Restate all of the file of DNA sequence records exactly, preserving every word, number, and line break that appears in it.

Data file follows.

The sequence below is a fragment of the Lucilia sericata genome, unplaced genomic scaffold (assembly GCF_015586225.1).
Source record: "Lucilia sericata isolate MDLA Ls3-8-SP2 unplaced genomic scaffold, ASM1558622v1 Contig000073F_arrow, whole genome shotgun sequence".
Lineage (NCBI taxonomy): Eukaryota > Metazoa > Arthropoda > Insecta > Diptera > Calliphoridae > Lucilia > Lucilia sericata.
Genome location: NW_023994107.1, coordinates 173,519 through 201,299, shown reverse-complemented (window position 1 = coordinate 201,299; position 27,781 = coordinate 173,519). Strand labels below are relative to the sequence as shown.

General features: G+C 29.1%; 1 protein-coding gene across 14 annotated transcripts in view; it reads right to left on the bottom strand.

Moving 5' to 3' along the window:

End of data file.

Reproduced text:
The sequence below is a fragment of the Lucilia sericata genome, unplaced genomic scaffold (assembly GCF_015586225.1).
Source record: "Lucilia sericata isolate MDLA Ls3-8-SP2 unplaced genomic scaffold, ASM1558622v1 Contig000073F_arrow, whole genome shotgun sequence".
Lineage (NCBI taxonomy): Eukaryota > Metazoa > Arthropoda > Insecta > Diptera > Calliphoridae > Lucilia > Lucilia sericata.
Genome location: NW_023994107.1, coordinates 173,519 through 201,299, shown reverse-complemented (window position 1 = coordinate 201,299; position 27,781 = coordinate 173,519). Strand labels below are relative to the sequence as shown.

General features: G+C 29.1%; 1 protein-coding gene across 14 annotated transcripts in view; it reads right to left on the bottom strand.

Moving 5' to 3' along the window: